COLUMBIA -- Bills that would clear up South Carolina's law against human trafficking and levy harsher sentences for some murder crimes are among a 10-point legislative wish list presented Wednesday by the state's top prosecutor and law enforcement leaders.

"We agree on so much that we need to start working together and speak with one voice," Attorney General Alan Wilson said during a presentation with State Law Enforcement Division Chief Mark Keel and the directors of the state's sheriffs and prosecutors associations. "This is what law enforcement as a whole wants for South Carolina. This transcends party."

Among the proposals that Wilson said carry the support of the state's sheriffs, prosecutors and local police agencies is a bill that would make a prison sentence of life without parole mandatory for murder cases, including cases of kidnapping, armed robbery or where the victim is a child age 11 or under.

There is also a proposal that would clear up the state's prohibition on human trafficking, a law Wilson said is needed to bring South Carolina in line with other states in how the problem is handled. If the proposal were to become law, trafficking victims could bring civil lawsuits against their perpetrators and also seek restitution for costs of psychological treatment or court costs.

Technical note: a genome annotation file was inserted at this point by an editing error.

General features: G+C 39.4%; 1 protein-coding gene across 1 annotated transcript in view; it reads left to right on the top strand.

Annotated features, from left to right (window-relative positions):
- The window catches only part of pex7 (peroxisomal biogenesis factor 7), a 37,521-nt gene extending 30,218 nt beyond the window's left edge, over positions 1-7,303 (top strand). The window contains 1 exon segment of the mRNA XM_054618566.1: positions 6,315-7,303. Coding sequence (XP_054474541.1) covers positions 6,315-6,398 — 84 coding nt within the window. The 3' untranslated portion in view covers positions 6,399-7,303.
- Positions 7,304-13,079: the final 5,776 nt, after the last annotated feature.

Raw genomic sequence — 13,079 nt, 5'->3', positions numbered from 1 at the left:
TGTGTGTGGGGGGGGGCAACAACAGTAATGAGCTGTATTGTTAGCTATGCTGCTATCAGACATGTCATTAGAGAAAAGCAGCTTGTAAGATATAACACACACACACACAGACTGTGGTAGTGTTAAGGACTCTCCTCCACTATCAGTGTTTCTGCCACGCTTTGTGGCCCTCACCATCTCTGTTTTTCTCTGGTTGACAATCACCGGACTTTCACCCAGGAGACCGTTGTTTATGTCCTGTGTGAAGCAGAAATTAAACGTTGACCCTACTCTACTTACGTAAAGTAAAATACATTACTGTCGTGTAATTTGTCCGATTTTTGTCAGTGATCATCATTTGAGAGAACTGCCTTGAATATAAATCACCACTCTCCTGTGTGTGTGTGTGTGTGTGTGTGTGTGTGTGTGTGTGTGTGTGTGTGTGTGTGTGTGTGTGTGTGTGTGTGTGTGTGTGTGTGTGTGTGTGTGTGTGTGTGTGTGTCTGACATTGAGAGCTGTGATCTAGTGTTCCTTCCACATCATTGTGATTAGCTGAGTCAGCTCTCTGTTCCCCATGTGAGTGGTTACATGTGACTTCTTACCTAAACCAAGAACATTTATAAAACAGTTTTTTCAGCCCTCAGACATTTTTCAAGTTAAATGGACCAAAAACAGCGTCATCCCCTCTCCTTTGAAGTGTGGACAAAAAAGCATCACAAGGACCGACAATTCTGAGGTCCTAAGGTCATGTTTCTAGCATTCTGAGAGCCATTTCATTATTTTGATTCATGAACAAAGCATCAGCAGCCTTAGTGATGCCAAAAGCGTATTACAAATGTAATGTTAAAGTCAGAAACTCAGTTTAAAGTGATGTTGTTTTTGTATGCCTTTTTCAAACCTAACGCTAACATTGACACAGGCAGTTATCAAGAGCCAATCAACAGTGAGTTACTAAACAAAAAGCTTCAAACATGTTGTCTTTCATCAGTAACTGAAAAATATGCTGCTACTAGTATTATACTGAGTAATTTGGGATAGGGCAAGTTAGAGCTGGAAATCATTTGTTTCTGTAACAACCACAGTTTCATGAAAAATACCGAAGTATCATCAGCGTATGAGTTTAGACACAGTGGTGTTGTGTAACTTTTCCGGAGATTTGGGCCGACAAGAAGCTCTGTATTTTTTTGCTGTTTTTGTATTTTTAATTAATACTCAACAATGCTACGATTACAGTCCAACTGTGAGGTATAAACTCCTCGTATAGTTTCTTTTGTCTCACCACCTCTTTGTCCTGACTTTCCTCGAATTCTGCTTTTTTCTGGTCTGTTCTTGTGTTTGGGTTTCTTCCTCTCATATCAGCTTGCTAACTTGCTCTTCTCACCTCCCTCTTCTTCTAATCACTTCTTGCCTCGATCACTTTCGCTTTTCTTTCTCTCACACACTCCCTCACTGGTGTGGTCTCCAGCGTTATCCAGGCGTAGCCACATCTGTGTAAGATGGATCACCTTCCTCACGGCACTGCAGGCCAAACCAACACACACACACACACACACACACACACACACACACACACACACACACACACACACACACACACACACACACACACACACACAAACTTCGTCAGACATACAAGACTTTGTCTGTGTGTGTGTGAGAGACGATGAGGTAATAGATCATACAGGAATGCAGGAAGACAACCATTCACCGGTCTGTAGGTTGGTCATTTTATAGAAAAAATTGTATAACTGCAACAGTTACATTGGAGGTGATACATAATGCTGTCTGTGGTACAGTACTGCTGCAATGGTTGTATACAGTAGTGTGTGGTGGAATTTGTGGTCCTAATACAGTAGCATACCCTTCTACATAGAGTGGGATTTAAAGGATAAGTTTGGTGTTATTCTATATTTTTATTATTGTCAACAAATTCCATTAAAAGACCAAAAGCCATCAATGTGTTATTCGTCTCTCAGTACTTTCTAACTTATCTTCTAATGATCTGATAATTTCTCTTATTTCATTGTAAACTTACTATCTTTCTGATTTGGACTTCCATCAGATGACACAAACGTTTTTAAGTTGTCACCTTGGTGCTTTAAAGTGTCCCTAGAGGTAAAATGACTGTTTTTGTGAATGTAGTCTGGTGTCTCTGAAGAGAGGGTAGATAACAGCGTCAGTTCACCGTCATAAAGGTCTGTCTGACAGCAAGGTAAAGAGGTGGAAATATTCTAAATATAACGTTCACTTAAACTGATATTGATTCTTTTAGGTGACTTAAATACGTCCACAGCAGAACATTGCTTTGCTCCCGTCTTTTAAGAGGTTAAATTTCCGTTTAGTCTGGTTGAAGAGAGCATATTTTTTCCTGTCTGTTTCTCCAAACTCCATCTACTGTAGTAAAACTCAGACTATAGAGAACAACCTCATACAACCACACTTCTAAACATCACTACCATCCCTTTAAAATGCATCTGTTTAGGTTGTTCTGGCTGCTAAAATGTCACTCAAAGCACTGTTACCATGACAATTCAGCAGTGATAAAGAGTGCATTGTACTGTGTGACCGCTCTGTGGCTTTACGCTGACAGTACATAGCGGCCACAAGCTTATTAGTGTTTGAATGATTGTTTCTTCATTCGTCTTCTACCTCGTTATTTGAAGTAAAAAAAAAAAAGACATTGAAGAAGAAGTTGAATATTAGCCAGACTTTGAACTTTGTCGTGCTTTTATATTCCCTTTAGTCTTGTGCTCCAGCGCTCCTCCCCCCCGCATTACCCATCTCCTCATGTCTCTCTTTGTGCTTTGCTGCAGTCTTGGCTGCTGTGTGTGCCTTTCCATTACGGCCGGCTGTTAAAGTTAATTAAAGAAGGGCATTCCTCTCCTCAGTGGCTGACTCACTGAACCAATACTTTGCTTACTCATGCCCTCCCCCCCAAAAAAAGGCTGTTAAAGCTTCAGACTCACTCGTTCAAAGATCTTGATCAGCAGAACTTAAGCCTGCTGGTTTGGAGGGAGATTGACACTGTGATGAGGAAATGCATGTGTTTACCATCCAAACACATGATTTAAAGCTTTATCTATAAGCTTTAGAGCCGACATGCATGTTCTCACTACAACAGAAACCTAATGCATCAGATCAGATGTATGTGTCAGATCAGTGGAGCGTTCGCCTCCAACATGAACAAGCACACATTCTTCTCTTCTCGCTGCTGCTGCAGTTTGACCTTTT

"These are men and women in your community who are victims and are perpetrators of this heinous crime," Wilson said. "This is a first step in tightening up those laws."

The bills, some of which already have legislative sponsors, also include a proposal that would ban more than 100 chemicals that have no medicinal use, in an effort to quash the rise of synthetic drugs including "bath salts."

Last year, the state Department of Health and Environmental Control announced a ban on the synthetic drugs days after federal officials classified the substances as illegal drugs. Prior to the state ban, some counties and cities across the state had already restricted the sale of synthetic marijuana and similar substances.

That statewide ban was limited, and Keel said Wednesday more comprehensive action is needed.

Wilson and Keel also talked about the need for more funding for South Carolina's law enforcement community. To Keel, who has renewed SLED's mission of assisting local law enforcement agencies, said that the state's police force needs more money to adequately respond to those requests.

"We're trying the very best we can to provide that now," Keel said. "But we're 100 or so less agents than what we were in 2008. The requests are coming in faster than we can handle them."

Saying Gov. Nikki Haley's budget includes a request for 30 new agents, Keel also noted that he needs to replace 25 forensic scientists his agency has lost since 2008.

"That has a lot to do with the backlogs that we have," Keel said. "We have to prioritize things."

And even if the state prosecutor's office is well-funded, Wilson said he can't make cases to the best of his ability without sufficient support for law enforcement.

"It's got to be comprehensive. If you give them all the funding and don't give it to us, or vice versa, the system is going to implode on itself," Wilson said. "There is so much work to be done."